Uncle Mac and Lady Mae’s daddy shows up at the church. For some reason, they do NOT want that man in the building. Sir Pops told Mac he HAD to show up because he saw his boy on the front page of the newspaper, and was proud of him. Mac gives Pops a spot of cash. Pops walks out of the office… with a struggle it seems. Wonder if he’s a drunk… Or sick. No se. But WHY are they both so adamant about him never stepping foot on church property?

Anyway, while Mac talks to Noah about not letting his dad anywhere near Calvary anymore, he gets the sense Noah’s regard toward him has shifted somewhat. He tells Noah “Well you know Gigi’s been saying things about me and they’re not true.” Looks like Uncle Mac has an idea why she decided to stay in town.

Meantime, Jacob is still trying to get his dad back on television, and back in his good graces. He talks to Mac about it over food truck vittles. Mac asks him why he keeps trying. Jacob says he has to do something. Mac replies all of his trying makes him look desperate and with all the stuff that he’s pulled his dad is not going to reinstate him.

So my mental rewrite for that line?  “You been dirty in the church-house for years, yo! And God ain’t struck you… So help my daddy reinstate me.”

“But you’re still here,” Jacob responds.  So my mental rewrite for that line?  “You been ridin’ dirty the church-house for years, yo! And God ain’t struck you… So help my daddy reinstate me.”  Maybe Jacob knows something about Uncle Mac… Either about him molesting Faith, or maybe he’s pulled some other shenanigans that makes Jacob say that. What else has Uncle Mac been up to?

Later, Uncle Mac gives Bishop a report on the audit’s progress. Says it’s plain peachy—as far as audits go. But after getting copies of records from the past three years, the auditor notices there are a number of “Freewill Offerings,” or something of that sort. It has a pretty nebulous title, so she asks where that money goes. Old girl isn’t satisfied with Mac’s answer, so she asks for a personal audit of The Greenleaf’s finances (or is it Greenleaves). And Bishop is mad! These nosey mo-fos are about to go digging around in the Garden of the Lord!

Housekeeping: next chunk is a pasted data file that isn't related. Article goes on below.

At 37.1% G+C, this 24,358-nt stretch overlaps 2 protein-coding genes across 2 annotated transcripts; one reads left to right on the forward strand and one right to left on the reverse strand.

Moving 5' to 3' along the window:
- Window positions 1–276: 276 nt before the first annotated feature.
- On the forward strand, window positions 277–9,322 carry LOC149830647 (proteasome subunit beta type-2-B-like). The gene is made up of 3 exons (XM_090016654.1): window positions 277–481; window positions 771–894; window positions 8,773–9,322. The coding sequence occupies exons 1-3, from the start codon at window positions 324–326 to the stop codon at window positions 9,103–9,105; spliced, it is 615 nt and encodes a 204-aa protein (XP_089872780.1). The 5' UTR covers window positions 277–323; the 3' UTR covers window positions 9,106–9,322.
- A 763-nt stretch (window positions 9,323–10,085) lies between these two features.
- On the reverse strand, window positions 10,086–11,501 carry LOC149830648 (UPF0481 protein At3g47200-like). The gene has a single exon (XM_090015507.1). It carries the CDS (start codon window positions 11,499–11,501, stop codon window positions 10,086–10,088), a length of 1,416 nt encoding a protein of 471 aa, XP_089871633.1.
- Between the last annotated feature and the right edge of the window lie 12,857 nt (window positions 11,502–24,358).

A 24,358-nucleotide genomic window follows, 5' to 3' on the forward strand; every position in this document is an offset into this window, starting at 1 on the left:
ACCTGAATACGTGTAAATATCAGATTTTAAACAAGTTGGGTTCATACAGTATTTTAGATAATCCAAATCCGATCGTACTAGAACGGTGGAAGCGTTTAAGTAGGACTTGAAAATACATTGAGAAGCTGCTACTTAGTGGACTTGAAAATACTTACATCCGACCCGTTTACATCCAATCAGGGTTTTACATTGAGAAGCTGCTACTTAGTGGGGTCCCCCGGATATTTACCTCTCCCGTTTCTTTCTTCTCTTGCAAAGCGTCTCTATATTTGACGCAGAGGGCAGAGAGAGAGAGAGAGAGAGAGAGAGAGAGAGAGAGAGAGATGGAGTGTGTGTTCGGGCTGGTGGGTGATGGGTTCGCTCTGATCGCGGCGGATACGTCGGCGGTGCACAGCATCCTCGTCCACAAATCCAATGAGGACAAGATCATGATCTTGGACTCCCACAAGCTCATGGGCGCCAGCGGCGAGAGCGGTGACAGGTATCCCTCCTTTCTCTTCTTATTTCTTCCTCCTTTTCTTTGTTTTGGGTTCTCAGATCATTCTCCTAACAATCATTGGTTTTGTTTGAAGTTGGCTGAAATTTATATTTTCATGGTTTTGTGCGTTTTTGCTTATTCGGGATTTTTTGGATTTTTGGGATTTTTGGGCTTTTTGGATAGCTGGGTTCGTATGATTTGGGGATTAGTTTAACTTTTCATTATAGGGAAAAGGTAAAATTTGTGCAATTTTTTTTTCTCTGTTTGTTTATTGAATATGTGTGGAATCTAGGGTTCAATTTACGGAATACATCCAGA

So Uncle Mac gets pissed at Grace, quietly storms by her office and tells her to stay up out his business. He verbally seethes at her saying if she keeps pulling threads she’s going to unravel the whole business. WHAT BUSINESS? What is Uncle Mac trying to hide? This sounds like there’s more sordid goings-on in addition to these molestation accusations. Another question: How dirty are Bishop’s hands?

After Bishop chews Mac up and out, and Mac barks at Grace, he runs into Charity in the hallway… Charity tells him that she won’t be a party to any discrimination against Carlton. Mac ain’t thinking about that man, so he tells Charity to do whatever she wants. Looks like they’ll have a new music director.

So now let’s go back to uncle Mac and Lady Mae’s dad… Something interesting… He called her a “high yellow whore.” That’s mean for a dad to say. What dad with love for a daughter would call her a whore? Even if she was a stank-a-dank ho, I imagine she’d somehow still be daddy’s little girl in his heart.